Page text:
Armenian Mamluks


Mamluk meaning “owned”, an Arabic designation for slave soldier, refers to a famous military caste in medieval Egypt that played an instrumental role in the Muslim world. The Mamluk Sultanate famously beat back the Mongols at the Battle of Ain Jalut and fought the Crusaders, effectively driving them out from the Levant by 1291 and officially in 1302 ending the era of the Crusades.

The Armenians made up a significant portion of the Egyptian slave army known as Mamluks, rising to the ranks of prominent leaders in the Muslim world. The Fatimids of Egypt bought among others, many Armenian slaves, who formed the bulk of their military and often their administration [1]. The powerful vizier Badr al-Jamali, for example, was a mamluk of Armenian origin [2]. As were his descendants (Al-Afdal and others).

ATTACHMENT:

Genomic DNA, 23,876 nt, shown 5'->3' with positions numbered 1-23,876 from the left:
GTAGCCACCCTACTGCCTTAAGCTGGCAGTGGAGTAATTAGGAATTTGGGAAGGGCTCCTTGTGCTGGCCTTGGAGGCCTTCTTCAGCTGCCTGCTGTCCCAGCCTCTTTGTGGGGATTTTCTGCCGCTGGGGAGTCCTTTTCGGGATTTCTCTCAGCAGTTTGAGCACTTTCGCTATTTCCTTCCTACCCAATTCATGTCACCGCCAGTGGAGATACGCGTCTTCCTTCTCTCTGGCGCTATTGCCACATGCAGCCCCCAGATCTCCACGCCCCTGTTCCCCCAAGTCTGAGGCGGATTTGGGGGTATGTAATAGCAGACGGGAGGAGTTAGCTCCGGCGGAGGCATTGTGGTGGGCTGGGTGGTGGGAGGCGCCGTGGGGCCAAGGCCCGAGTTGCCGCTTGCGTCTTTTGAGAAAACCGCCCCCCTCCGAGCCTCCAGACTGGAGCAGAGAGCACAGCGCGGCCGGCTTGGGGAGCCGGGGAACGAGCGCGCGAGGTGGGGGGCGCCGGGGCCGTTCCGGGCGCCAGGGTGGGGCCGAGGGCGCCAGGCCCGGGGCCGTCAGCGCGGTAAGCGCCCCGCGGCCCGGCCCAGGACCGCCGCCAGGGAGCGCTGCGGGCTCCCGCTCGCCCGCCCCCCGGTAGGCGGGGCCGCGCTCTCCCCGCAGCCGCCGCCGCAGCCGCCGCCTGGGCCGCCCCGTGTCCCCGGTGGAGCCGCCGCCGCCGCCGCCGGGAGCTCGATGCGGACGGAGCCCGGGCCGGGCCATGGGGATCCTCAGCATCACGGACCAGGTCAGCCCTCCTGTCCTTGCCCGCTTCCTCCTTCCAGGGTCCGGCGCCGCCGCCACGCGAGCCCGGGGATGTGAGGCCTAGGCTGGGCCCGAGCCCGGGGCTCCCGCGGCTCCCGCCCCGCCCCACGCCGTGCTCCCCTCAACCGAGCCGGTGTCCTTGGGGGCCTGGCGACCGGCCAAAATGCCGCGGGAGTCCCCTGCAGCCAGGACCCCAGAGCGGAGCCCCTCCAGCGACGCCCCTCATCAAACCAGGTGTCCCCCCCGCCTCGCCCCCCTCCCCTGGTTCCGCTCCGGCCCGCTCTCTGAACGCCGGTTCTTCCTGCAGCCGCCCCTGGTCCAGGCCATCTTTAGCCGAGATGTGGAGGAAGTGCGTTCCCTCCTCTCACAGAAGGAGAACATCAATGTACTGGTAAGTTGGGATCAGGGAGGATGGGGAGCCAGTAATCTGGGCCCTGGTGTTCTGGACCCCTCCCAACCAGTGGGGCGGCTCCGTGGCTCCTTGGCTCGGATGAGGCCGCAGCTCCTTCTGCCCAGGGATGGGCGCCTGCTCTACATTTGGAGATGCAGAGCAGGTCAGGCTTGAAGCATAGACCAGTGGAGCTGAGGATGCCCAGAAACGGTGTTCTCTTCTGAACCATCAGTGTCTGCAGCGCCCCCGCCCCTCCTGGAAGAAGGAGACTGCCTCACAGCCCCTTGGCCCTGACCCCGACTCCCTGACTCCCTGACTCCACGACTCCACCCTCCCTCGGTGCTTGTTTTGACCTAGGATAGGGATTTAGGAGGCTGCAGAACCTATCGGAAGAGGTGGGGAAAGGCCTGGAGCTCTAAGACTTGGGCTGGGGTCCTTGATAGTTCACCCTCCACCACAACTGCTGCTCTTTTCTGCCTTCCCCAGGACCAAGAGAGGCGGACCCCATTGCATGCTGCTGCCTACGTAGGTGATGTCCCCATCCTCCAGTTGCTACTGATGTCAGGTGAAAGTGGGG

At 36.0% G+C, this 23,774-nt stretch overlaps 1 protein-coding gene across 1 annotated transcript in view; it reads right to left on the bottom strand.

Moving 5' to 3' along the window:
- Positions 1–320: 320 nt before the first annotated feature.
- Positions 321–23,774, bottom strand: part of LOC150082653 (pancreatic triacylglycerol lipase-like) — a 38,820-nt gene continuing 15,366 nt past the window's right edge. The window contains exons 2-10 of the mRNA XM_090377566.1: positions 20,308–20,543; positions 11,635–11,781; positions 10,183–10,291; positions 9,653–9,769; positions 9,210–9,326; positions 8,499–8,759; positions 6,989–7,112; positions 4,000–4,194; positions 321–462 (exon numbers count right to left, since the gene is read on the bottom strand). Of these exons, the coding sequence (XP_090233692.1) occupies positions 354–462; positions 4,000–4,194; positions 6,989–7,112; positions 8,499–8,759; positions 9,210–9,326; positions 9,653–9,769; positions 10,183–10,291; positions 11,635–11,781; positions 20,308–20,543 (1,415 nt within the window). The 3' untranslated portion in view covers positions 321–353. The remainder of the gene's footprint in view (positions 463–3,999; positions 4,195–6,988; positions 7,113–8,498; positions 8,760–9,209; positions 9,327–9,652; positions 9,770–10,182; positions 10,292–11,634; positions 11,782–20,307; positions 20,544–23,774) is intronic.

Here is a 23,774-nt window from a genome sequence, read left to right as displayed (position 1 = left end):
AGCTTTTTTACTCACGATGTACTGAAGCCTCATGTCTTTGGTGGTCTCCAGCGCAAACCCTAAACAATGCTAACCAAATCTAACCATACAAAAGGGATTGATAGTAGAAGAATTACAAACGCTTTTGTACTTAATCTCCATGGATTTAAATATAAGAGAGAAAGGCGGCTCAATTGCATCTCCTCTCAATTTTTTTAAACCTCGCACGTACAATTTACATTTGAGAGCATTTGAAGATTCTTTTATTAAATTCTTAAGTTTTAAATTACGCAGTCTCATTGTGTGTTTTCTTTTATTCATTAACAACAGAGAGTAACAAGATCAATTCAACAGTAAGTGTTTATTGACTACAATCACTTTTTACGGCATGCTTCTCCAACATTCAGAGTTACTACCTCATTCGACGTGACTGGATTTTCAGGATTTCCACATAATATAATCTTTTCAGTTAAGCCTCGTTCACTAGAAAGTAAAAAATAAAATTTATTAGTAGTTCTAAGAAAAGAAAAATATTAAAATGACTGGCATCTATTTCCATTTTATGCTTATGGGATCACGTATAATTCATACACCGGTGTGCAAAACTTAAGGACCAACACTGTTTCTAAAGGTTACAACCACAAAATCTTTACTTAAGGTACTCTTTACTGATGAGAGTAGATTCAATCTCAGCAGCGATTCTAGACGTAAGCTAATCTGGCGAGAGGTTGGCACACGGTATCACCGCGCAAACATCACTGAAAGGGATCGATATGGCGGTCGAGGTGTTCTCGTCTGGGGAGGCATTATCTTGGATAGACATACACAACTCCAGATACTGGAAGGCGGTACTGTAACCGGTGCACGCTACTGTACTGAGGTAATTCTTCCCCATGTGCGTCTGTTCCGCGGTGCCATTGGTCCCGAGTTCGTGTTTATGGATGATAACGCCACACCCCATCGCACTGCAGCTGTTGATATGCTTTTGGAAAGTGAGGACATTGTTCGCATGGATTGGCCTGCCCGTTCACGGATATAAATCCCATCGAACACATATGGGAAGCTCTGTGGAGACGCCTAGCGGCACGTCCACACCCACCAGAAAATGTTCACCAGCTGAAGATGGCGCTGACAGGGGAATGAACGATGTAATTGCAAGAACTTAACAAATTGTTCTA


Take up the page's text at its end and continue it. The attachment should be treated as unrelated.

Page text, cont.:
Badr al-Jamali (1015-1094) was a vizier and prominent statesman for the Fatimids under the Caliphate and Imamate of Al-Mustansir. Ethnically an Armenian, he was…

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